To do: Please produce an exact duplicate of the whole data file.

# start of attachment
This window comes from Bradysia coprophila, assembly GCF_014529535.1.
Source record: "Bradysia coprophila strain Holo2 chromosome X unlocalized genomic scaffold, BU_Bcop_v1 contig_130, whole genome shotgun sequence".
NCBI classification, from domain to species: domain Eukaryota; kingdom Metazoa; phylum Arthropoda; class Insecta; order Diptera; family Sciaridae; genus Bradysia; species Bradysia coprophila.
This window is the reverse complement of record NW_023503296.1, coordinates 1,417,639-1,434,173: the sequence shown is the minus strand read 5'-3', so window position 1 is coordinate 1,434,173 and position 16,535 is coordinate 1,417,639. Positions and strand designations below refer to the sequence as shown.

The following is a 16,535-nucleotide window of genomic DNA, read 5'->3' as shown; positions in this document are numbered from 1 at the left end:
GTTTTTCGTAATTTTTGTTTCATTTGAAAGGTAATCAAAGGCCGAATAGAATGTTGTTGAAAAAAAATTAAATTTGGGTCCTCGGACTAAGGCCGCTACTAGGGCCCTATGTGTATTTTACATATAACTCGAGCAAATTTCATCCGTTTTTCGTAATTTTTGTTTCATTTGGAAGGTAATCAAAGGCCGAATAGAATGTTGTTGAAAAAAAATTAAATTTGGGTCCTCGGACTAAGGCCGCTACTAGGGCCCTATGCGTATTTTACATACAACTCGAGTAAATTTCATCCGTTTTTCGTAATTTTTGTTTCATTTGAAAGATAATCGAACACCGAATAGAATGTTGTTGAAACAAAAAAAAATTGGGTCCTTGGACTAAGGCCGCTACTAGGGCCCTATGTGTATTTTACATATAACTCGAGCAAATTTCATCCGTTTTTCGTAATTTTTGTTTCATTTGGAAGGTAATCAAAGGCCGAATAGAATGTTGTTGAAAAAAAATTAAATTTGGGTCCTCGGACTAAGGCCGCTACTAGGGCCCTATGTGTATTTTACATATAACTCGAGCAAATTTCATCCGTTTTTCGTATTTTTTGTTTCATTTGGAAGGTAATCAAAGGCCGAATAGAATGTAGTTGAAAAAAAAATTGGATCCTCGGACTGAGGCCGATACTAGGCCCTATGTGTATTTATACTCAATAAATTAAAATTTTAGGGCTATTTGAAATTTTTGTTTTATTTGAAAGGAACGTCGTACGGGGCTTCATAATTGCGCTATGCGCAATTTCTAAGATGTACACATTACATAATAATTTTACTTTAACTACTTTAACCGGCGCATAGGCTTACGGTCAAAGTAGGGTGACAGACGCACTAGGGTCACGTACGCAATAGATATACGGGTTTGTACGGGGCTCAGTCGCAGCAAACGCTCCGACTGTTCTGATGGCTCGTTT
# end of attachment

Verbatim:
This window comes from Bradysia coprophila, assembly GCF_014529535.1.
Source record: "Bradysia coprophila strain Holo2 chromosome X unlocalized genomic scaffold, BU_Bcop_v1 contig_130, whole genome shotgun sequence".
NCBI classification, from domain to species: domain Eukaryota; kingdom Metazoa; phylum Arthropoda; class Insecta; order Diptera; family Sciaridae; genus Bradysia; species Bradysia coprophila.
This window is the reverse complement of record NW_023503296.1, coordinates 1,417,639-1,434,173: the sequence shown is the minus strand read 5'-3', so window position 1 is coordinate 1,434,173 and position 16,535 is coordinate 1,417,639. Positions and strand designations below refer to the sequence as shown.

The following is a 16,535-nucleotide window of genomic DNA, read 5'->3' as shown; positions in this document are numbered from 1 at the left end:
GTTTTTCGTAATTTTTGTTTCATTTGAAAGGTAATCAAAGGCCGAATAGAATGTTGTTGAAAAAAAATTAAATTTGGGTCCTCGGACTAAGGCCGCTACTAGGGCCCTATGTGTATTTTACATATAACTCGAGCAAATTTCATCCGTTTTTCGTAATTTTTGTTTCATTTGGAAGGTAATCAAAGGCCGAATAGAATGTTGTTGAAAAAAAATTAAATTTGGGTCCTCGGACTAAGGCCGCTACTAGGGCCCTATGCGTATTTTACATACAACTCGAGTAAATTTCATCCGTTTTTCGTAATTTTTGTTTCATTTGAAAGATAATCGAACACCGAATAGAATGTTGTTGAAACAAAAAAAAATTGGGTCCTTGGACTAAGGCCGCTACTAGGGCCCTATGTGTATTTTACATATAACTCGAGCAAATTTCATCCGTTTTTCGTAATTTTTGTTTCATTTGGAAGGTAATCAAAGGCCGAATAGAATGTTGTTGAAAAAAAATTAAATTTGGGTCCTCGGACTAAGGCCGCTACTAGGGCCCTATGTGTATTTTACATATAACTCGAGCAAATTTCATCCGTTTTTCGTATTTTTTGTTTCATTTGGAAGGTAATCAAAGGCCGAATAGAATGTAGTTGAAAAAAAAATTGGATCCTCGGACTGAGGCCGATACTAGGCCCTATGTGTATTTATACTCAATAAATTAAAATTTTAGGGCTATTTGAAATTTTTGTTTTATTTGAAAGGAACGTCGTACGGGGCTTCATAATTGCGCTATGCGCAATTTCTAAGATGTACACATTACATAATAATTTTACTTTAACTACTTTAACCGGCGCATAGGCTTACGGTCAAAGTAGGGTGACAGACGCACTAGGGTCACGTACGCAATAGATATACGGGTTTGTACGGGGCTCAGTCGCAGCAAACGCTCCGACTGTTCTGATGGCTCGTTT